You finally decided to cut your old car loose and look at buying a new one. Sure, it has served you well, but repair costs are nearing what you would be spending on monthly payments. So you head to the local dealership and start looking. Actually, you probably head to your laptop and begin your research. As you read over different reviews and articles, here are some features to consider so you choose the right vehicle:

Crash Tests: How does a particular vehicle measure up in various crash tests? There are some very reputable testing organizations that publish collision ratings — aide impacts, front, impacts, rear impacts, crumple zones – all important information you should consider.

Structural Design: This directly relates to crashworthiness. According to the Insurance Information Institute (III), a good structural design has a strong occupant compartment, known as the safety cage, as well as front and rear ends designed to buckle and bend in a crash to absorb the force of the crash. These crush zones should keep damage away from the safety cage because once the cage starts to collapse, the likelihood of injury increases rapidly.

Vehicle Size and Weight: Another set of factors that directly relate to safety. Obviously, larger and heavier cars are safer than lighter and smaller ones. The III (and others) have found that small cars have twice as many occupant deaths each year as large cars. In crashes involving smaller and larger vehicles, heavier vehicles drive lighter ones backwards, decreasing the forces inside the heavier car and increasing them in the lighter car.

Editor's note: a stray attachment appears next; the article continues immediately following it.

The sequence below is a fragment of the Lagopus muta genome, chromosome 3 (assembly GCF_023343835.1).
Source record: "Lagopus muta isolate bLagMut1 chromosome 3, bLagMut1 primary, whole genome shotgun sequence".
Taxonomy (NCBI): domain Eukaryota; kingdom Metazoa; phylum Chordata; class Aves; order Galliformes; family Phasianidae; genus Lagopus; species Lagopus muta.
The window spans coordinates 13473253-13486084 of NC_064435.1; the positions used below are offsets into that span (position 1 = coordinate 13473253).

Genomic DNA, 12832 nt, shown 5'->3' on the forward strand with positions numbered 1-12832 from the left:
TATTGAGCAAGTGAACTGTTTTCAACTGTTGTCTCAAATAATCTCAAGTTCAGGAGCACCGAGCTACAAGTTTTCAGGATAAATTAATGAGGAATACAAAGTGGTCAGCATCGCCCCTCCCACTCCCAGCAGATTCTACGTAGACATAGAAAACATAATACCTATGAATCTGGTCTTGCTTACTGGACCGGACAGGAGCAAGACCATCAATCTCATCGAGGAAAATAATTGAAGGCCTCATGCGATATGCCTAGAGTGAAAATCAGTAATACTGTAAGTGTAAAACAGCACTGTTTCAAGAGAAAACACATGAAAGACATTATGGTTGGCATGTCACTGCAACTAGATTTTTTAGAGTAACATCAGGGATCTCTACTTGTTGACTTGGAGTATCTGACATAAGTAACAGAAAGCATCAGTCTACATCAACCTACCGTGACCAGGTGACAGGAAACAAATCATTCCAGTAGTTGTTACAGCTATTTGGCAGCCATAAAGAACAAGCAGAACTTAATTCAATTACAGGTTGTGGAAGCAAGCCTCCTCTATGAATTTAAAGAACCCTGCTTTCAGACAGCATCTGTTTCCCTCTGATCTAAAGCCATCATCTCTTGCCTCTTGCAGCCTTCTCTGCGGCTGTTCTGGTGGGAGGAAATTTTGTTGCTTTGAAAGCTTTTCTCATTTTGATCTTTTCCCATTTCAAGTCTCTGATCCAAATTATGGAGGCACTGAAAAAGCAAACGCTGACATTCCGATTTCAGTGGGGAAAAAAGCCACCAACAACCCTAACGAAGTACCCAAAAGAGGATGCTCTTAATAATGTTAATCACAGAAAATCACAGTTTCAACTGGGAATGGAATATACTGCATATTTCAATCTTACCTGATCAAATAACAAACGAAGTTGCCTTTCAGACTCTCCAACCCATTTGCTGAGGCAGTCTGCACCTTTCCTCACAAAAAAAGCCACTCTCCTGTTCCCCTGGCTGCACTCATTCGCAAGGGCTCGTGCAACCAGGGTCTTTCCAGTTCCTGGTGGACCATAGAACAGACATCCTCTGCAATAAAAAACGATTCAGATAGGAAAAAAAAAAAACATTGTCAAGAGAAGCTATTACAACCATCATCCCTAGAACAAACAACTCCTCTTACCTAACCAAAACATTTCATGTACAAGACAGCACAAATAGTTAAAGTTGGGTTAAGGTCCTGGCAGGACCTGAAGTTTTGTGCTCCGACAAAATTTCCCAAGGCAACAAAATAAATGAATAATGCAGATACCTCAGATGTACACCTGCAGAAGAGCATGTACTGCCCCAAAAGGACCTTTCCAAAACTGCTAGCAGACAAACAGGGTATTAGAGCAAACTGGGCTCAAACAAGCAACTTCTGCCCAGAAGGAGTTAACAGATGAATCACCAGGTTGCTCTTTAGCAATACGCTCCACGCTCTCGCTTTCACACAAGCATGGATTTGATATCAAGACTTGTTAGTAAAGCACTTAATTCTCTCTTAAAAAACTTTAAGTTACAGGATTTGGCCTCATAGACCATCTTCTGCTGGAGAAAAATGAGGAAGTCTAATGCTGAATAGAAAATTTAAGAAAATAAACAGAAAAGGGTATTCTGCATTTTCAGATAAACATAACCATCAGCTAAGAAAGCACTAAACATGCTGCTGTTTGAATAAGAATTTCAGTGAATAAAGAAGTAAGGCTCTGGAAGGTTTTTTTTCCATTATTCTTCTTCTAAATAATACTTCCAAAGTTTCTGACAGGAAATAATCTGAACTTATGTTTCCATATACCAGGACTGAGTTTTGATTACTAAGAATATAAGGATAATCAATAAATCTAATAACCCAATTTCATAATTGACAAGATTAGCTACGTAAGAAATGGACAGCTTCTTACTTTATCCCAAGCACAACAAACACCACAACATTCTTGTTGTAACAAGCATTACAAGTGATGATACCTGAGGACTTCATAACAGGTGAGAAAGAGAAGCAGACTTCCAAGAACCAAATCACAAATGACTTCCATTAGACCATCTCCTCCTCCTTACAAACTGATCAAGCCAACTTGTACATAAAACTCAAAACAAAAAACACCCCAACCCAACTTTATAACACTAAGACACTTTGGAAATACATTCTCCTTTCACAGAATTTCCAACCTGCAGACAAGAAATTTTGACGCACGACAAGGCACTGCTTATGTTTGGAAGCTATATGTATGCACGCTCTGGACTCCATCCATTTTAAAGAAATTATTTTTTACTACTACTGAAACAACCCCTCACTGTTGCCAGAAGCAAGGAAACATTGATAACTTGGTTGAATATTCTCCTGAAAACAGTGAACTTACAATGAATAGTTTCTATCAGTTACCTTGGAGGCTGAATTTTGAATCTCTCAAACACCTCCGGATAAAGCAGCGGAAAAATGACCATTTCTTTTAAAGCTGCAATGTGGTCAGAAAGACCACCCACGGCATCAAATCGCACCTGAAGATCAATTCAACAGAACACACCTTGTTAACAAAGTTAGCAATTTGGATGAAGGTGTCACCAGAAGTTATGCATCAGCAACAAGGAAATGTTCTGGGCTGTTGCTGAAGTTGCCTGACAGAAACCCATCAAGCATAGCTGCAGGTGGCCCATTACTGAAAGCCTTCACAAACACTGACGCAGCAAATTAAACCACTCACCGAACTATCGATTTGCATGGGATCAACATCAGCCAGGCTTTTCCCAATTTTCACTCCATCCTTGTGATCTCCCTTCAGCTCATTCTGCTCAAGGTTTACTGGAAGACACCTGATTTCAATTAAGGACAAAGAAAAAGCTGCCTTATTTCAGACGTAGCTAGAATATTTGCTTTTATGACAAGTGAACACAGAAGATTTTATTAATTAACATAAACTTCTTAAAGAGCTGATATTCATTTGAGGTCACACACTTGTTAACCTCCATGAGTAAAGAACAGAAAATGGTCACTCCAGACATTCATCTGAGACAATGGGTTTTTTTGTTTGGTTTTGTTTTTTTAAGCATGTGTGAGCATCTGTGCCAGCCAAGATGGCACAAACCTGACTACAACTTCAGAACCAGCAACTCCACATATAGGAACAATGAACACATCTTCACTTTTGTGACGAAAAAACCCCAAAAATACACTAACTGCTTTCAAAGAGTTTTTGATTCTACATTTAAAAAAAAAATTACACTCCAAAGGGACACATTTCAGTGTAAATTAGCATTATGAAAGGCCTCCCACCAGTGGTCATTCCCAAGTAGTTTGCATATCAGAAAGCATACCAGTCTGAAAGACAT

Of course, there are certain vehicles that will raise your insurance rates: High performance, four-wheel drive, exotics, etc. You will also need at least a temporary insurance binder in order to drive your new ride off the lot. While you are looking, talk with your insurance professional to see how to get the most car while making the least impact on your auto insurance premium.